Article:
There are 9 missions in total that take about 15-20 minutes each to complete. Chances are, though, you’ll spend more than three hours with Renegade Ops. On hardcore difficulty, several of the missions will require a few attempts to tackle. The final mission in particular is a gauntlet that even Clint Eastwood would consider tossing his controller at. I don’t want to spoil anything, but the final cutscene went a long way towards making up for the frustration caused by Mission 9. If you’re having trouble beating Inferno on Hardcore or Normal difficulty, I’d recommend dropping down to Casual for the sake of seeing the conclusion yourself. After beating the campaign by my lonesome, I ventured online to see how it felt blowing stuff up with other Renegades by my side.
The first person I enlisted to play with me was my brother. I wanted to check out the Dynamic Splitscreen option. Rather than having your screen constantly halved, the Dynamic option allows two players to play on the same screen when close. When the two players part, the bar that splits the screen is placed in the middle of them, rotating according to the players’ relative location to each other. After playing about five minutes with it active, I found it disorienting as all hell. It looks cool at first and may sound nice in theory, but in practice it’s just plain confusing. I captured some gameplay to illustrate my point.
When my brother left me for his Azerothian duties, I hopped on the PSN to see how the game performed online. The first couple of games I joined went through without a hitch. I played with a couple of other people and we had a great time splitting up to complete secondary objectives then focusing our efforts on the main targets. Then came the hitches, hard and fierce. On several occasions, the game stalled while loading a mission and one person’s game would lock up. The game wouldn’t load until said person restarted his PS3, effectively leaving the game. Even then the game took upwards of five minutes to get past the loading screen abyss. There is also a known bug that essentially voids some of your upgrade points when playing online. The only remedy is to restart from scratch or choose a new character to progress.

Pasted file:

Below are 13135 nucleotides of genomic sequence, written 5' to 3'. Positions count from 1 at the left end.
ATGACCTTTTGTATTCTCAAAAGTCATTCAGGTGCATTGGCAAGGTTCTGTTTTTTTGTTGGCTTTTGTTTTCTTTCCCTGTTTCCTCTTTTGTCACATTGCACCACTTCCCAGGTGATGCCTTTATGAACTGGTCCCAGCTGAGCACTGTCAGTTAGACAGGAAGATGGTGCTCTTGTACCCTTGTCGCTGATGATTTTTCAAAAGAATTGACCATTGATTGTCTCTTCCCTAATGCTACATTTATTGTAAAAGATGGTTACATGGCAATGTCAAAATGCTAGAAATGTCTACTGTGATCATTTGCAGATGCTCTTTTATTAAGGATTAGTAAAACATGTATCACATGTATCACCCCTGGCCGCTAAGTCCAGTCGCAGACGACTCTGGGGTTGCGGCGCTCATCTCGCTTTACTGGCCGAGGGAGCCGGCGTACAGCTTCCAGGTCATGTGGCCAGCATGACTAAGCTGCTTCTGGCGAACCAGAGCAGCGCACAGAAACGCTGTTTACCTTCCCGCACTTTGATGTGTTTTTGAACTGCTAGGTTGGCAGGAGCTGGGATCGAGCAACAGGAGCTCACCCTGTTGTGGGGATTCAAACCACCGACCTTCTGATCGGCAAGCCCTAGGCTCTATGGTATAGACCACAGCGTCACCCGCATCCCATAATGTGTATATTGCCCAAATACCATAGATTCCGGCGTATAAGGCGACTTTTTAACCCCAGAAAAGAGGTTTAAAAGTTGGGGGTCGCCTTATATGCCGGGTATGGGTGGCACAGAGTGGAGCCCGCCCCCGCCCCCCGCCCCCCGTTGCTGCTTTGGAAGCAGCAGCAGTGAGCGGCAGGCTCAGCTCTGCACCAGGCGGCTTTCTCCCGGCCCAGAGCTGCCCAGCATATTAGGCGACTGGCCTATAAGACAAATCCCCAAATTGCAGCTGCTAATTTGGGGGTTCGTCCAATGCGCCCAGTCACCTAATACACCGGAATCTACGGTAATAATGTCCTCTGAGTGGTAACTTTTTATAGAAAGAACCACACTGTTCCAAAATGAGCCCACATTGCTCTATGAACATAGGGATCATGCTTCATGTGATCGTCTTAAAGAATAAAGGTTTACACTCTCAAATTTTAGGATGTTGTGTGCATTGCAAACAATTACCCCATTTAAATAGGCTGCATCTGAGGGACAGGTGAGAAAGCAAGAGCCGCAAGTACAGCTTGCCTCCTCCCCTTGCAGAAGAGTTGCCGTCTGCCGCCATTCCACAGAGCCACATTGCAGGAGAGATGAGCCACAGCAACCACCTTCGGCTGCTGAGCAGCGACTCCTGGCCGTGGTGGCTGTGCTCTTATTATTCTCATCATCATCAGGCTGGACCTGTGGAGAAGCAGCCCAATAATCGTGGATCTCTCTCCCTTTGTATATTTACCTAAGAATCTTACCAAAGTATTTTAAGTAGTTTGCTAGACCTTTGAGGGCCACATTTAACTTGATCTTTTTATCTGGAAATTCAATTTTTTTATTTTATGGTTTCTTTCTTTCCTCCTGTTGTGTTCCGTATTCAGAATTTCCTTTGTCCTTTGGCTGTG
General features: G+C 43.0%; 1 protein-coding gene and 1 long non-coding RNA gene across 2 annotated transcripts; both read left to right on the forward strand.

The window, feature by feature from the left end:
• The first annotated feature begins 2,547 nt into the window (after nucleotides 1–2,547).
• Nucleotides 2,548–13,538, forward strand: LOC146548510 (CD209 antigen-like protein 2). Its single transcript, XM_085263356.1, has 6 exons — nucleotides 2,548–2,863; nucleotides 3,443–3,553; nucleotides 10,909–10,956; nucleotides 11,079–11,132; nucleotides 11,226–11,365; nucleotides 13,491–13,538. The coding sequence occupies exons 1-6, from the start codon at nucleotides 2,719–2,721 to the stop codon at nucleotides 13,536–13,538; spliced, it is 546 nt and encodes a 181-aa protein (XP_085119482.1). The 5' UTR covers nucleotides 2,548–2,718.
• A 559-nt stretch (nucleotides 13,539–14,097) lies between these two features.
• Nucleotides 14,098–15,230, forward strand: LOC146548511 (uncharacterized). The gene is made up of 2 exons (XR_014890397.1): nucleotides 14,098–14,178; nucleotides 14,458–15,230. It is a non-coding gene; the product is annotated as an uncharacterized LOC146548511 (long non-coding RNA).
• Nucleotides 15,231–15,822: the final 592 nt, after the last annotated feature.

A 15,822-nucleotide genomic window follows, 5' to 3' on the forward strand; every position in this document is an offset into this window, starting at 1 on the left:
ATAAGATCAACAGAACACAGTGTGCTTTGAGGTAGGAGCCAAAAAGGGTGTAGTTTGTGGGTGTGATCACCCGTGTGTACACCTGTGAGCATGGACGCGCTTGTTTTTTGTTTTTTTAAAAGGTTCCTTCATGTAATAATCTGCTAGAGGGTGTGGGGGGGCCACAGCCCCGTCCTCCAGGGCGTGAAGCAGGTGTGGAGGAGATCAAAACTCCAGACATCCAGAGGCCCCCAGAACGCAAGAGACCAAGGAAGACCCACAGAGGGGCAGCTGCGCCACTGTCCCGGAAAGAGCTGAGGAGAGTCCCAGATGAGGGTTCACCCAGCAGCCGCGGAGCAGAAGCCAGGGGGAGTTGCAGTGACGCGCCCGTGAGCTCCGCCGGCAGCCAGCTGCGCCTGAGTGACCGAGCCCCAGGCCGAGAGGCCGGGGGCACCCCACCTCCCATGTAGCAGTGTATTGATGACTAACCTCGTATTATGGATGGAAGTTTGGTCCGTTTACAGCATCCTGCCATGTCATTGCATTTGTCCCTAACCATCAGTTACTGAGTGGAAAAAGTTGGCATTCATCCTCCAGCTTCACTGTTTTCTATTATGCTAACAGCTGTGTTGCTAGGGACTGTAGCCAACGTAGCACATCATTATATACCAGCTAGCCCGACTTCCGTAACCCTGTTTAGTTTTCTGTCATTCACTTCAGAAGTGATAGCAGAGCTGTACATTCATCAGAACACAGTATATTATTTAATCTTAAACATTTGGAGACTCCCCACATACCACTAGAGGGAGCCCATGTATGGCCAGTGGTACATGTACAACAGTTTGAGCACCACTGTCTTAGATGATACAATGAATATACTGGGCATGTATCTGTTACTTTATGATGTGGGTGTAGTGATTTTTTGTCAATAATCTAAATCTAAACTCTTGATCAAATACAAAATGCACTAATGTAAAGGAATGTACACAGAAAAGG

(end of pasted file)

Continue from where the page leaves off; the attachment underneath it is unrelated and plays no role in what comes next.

Renegade Ops’s gameplay masks its technical bugs. The game is a blast and a half to play; some of the most fun I’ve had with a twin-stick shooter in a while. I didn’t mention the controls because they’re fine; they work. However, my car flipped often enough to be a nuisance. Sometimes I would be on flat land and somehow flip over. It only takes a couple of seconds to respawn, but in a game like Renegade Ops where the action is fast and furious, a couple of seconds feels like an eternity. Acting like a flipped turtle also ruins Damage Streaks, something that greatly aggravated the high score spirit in me. I think you should play Renegade Ops; I really do. If it weren’t for the spontaneous hardlocks and unreliable online functionality, the game would be outstanding. Unfortunately, I can’t pretend it didn’t force me to restart my system five+ times.
A copy of this game was provided by the publisher for review purposes. For more info on our review policy click here. This review is for the PlayStation 3 version of the game.
What I Like:
What I Dislike:
Release Date:September 2011
Players:1-2 (Offline), 2-4 (Online)